Our ship passes by the sandy beaches. Whoever comes to Kherson agrees that there are no better beaches in the whole Ukraine. No wonder that in summer there are almost as many guests as there are inhabitants in the town.

Now the wide estuary of the Dnieper opens to the eye. Left behind is sunny Kherson — the town of textile workers, ship-builders, canners and wine-makers. To the right, in the dense verdure of acacias and poplars are the summer cottages of the working people. Now the motor-ship is sailing past Kindiyka and Antonovka — the suburbs of Kherson.

Ahead of us lies the town of youth — Novaya Kakhovka. But before we reach it, we should like to tell you something about the places we'll pass on the way there.

The first is Tsuryupinsk. An outstanding Communist and statesman, one of the comrades of Lenin, A. D. Tsuryupa was born here. The house in which he was born and where he spent his school days is now a memorial museum. Not far from the landing stage is a monument to the distinguished revolutionary. Tsuryupa studied at the agricultural school in Kherson. Now it is an agricultural institute named after him. Nearby, a monument to Tsuryupa has been recently erected. This sculpture is by an Honoured Worker of the Ukrainian S.S.R. V. I. Znoba.

Maxim Gorky wrote about Tsuryupinsk, former Alyoshki, in his story "Vengeance":

"To Alyoshki! To Alyoshki!" cry the boatmen carrying loads from Kherson to Alyoshki — eight miles up the Dnieper and its winding, reed-grown tributary Konka. The boatmen kept calling for passengers; now and then boats full of folk and baskets would leave the bank... With the coming darkness a kind of weariness was setting upon everything".

Now instead of boatmen there are captains of the swift vessels "Vikhr", "Burun" and "Raketa".

Tsuryupinsk is a wonderful place for rest. The weeping willows pensively droop their delicate boughs over the still water; the mightly maples stand straight in a row; the reeds sway quietly. From the dense growth the cries of wild ducks are heard.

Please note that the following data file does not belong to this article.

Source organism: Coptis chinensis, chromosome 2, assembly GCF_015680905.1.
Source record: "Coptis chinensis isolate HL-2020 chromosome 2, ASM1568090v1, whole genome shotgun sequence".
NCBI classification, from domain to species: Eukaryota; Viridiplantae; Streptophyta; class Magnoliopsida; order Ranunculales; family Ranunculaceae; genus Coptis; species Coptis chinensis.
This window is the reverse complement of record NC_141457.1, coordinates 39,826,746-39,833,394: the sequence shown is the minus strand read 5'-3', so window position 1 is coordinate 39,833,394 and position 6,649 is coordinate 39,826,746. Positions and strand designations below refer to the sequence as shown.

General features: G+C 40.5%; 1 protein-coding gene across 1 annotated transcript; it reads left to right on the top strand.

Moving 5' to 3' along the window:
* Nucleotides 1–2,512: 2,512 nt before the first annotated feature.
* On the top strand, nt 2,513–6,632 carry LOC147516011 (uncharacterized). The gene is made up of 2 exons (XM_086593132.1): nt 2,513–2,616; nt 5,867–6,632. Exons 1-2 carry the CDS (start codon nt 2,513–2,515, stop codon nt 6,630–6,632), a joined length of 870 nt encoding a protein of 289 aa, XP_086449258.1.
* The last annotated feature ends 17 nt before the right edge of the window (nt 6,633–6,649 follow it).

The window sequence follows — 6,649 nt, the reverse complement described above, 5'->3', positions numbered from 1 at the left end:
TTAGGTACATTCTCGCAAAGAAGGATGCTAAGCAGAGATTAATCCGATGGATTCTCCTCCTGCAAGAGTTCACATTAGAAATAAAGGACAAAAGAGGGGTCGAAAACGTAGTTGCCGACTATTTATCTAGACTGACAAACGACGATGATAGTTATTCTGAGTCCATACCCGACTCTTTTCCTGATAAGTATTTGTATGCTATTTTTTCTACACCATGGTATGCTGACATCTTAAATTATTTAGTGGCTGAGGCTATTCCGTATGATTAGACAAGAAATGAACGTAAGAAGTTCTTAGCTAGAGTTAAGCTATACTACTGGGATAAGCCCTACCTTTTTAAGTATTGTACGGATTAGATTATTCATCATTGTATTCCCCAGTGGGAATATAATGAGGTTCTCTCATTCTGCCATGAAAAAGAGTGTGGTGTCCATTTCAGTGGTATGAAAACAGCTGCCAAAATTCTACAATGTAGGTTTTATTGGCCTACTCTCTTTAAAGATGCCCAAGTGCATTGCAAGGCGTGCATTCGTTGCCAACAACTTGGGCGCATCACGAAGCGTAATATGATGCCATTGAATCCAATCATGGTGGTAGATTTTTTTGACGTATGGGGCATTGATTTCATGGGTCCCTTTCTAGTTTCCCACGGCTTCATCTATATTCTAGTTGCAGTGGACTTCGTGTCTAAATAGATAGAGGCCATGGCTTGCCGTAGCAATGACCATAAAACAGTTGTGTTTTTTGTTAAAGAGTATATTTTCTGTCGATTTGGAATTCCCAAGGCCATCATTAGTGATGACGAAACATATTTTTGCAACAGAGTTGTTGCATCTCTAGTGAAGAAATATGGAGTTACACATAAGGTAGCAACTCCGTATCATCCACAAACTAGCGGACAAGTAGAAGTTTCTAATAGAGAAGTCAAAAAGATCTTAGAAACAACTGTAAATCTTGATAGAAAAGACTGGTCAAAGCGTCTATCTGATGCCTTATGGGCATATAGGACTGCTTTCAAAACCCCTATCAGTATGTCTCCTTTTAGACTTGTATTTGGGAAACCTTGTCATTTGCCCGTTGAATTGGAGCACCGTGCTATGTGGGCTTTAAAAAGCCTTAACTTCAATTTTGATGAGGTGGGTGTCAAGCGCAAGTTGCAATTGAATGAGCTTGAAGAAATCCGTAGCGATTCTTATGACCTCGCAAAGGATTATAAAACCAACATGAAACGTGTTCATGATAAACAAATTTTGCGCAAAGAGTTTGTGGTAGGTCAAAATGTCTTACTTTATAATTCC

Very picturesque is the Blue Liman, called "Golubka" by the local people. Here, yellow and white water-lilies are motionless on the water. The trees and reeds reflected by the mirror-like surface of the Dnieper make a fine picture to be envied by any artist. And how beautiful are the wild ducks with their white heads and red plumes. Storks and herons may be seen here too.

In the distance you see the Dnieper tributary Ingulets which has two branches, Ingulka and Kaidikha, forming the Ingulets water-meadows covered with luxuriant vegetation: willows, brushes and reeds. Here there is a lot of fowl and fish, which makes the place most attractive for numerous

hunters and anglers.

The lands adjoining Ingulets used to suffer from frequent droughts and arid winds. In spring "black storms" rage — winds reaching enormous speeds that would carry off the top layer of the soil and destroy the crops. In order to irrigate these lands and give them the moisture they need, special irrigation systems have been constructed.

The Upper Ingulets irrigation system begins from the village of Daryevka. If you travelled to Novaya Kakhovka by bus, you would visit that village. There is a powerful pumping station there and a network of drainage channels, and a well-built workmen's settlement.

It is wonderful on the Dnieper in calm, cloudless weather when the vast river sparkles in the sun, all in silvery patches of sunlight.

Indeed, the Dnieper is marvellous on a sunny day, but don't be disappointed if the weather suddenly changes, and the sky becomes clouded, and the wind ruffles the smooth surface of the river. The water becomes darker and darker, and the troubled gulls fly restlessly over the water, swifter and swifter, as if anxious to protect the waters against the storm... In any weather, the Dnieper is beautiful.